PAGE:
All of the above points may appear a little arcane. A division of common ownership and consequent apportionment of shares are, however, relatively standard for co-ownership situations. A full description of each lot, including a clarification of the attribution of all common (and other) parts will be established in a document known as the Règlement de Copropriété – the co-ownership rules. This set of rules is binding on each owner. It will include a definition of the common areas, and the extent of what is comprised within the definition of privately owned sections. The descriptions are very precise, so that it will always be possible to ascertain who may be responsible for maintenance of any specific part.
The Règlement de Copropriété also lists a set of rules that will be binding on every owner. The intention is to impose obligations that will allow all owners to enjoy their own property without causing any impediment or disturbance to other owners.
The syndic We have seen, then, that there are fairly detailed methods of assessing how each owner is due to contribute to the overall costs. The task of managing the expenditure for the building is conferred upon a managing agent – the syndic. In general, this task will be fulfilled by an external professional such as a local property agent.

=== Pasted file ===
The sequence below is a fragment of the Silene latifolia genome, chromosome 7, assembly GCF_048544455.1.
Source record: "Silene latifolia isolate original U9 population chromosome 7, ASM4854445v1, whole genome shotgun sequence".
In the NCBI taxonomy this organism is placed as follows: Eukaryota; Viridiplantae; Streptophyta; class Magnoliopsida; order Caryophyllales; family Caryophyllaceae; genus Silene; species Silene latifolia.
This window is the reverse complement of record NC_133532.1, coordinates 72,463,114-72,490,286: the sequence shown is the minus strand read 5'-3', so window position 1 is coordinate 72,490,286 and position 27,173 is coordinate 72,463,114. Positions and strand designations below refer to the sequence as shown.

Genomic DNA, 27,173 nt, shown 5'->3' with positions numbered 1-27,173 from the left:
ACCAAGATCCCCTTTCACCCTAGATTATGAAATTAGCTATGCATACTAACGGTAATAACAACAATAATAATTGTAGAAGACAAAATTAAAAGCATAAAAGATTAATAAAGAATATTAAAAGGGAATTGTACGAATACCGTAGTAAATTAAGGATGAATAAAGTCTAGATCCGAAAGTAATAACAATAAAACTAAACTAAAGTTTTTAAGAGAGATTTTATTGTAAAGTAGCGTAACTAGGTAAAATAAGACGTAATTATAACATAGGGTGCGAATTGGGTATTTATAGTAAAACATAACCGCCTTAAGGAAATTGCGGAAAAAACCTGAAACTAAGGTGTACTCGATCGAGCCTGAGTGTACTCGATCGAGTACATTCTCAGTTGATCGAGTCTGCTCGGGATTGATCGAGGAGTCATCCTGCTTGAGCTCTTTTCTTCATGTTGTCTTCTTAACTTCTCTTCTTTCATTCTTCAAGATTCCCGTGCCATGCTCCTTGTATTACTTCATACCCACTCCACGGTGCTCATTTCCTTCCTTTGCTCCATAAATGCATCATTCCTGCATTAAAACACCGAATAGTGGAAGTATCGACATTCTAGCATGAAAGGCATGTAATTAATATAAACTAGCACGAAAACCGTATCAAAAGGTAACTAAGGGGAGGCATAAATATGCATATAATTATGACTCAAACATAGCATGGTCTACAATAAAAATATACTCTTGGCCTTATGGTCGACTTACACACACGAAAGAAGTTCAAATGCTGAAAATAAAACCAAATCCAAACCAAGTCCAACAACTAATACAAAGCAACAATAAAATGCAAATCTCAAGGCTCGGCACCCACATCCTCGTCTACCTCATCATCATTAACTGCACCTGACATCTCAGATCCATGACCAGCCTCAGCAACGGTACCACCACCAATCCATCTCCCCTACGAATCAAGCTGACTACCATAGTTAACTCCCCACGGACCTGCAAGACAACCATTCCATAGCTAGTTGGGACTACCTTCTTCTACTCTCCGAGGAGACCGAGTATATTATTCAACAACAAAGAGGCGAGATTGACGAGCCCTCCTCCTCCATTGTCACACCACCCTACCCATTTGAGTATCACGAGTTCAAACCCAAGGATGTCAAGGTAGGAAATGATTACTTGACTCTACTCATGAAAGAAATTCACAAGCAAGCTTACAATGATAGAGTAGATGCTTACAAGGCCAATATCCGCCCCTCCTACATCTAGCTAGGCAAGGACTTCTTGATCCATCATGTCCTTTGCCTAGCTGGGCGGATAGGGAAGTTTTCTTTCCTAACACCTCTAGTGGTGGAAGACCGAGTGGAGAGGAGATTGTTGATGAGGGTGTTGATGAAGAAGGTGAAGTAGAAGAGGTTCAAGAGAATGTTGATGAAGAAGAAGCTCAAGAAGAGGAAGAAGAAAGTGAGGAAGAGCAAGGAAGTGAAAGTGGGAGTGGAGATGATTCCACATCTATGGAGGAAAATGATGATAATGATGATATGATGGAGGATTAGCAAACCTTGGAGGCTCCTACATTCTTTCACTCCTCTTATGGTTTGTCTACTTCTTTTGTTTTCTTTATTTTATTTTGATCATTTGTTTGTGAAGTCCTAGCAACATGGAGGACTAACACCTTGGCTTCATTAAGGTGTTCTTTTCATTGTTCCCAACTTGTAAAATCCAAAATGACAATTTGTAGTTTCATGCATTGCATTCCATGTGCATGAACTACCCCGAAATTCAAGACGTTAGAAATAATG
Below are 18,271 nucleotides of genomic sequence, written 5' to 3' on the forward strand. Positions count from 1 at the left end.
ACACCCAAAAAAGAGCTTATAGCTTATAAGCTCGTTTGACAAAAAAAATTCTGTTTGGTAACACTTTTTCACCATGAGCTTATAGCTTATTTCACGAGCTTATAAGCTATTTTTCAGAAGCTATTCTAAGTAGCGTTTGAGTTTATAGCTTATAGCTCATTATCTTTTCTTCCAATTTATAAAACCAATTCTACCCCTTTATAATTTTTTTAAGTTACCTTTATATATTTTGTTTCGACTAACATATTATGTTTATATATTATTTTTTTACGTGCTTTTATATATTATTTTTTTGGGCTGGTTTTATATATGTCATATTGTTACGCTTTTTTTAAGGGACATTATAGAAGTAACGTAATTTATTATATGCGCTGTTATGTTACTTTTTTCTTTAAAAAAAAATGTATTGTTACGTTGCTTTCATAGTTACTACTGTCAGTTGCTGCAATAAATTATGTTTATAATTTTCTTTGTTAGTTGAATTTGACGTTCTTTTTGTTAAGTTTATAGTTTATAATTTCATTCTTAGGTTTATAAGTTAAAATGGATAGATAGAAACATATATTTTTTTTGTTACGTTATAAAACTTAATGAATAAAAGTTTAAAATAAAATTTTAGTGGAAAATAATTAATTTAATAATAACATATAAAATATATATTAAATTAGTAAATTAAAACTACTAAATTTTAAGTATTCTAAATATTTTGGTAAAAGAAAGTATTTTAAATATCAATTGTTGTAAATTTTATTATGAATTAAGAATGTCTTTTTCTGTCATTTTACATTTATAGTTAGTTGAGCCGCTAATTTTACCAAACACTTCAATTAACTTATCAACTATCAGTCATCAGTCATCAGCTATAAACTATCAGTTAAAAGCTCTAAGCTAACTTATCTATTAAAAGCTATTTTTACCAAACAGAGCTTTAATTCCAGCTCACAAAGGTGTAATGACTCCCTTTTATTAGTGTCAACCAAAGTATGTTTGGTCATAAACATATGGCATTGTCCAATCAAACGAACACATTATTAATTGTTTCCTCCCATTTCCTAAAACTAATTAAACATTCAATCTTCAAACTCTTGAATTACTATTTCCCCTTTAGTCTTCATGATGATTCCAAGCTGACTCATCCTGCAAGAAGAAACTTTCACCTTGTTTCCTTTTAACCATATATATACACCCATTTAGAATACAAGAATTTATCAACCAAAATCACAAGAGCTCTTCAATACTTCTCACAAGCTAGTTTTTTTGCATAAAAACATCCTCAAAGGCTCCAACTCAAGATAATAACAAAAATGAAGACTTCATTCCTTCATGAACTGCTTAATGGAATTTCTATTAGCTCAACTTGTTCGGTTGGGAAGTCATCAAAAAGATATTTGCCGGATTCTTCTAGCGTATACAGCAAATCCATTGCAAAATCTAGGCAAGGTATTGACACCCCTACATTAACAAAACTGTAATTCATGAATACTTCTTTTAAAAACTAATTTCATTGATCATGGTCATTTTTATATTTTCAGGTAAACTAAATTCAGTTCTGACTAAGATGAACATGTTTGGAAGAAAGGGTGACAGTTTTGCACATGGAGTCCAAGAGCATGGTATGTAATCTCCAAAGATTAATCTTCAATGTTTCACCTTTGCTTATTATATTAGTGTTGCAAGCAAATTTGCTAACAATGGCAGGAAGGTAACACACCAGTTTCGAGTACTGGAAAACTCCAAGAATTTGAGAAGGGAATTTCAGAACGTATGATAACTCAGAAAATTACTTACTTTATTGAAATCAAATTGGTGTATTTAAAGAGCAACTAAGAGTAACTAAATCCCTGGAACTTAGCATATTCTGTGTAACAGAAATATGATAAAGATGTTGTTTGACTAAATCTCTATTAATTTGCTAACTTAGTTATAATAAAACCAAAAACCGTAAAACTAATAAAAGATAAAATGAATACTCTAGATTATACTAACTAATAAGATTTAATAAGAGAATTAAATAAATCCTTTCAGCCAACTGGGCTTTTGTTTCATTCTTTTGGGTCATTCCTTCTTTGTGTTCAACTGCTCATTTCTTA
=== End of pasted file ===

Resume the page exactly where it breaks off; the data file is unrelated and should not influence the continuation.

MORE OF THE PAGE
The role is conferred at an Annual General Meeting of the co-owners, where the syndic will set a budget and will then be able to anticipate what each owner will have to pay. It is the syndic’s task to collect the annual payments.
Each owner will be entitled to submit agenda items in advance of an AGM, which are then considered by all owners and put to a vote. That could include, for example, works that may affect common areas, and so on. In some respects, co-ownership may therefore appear rather burdensome on an administrative level. Certainly, there is a fair amount of extra documentation to consider when buying a property subject to a copropriété. However, it is hopefully of some reassurance to know that such arrangements are strictly controlled by French legislation, so an apartment owner should be suitably protected.
Inevitably, it is prudent to instruct an independent solicitor to review all of the relevant documentation before entering into an apartment purchase.
In a French co-ownership model, each owner owns their apartment absolutely, together with a proportion of the building and the land on which it sits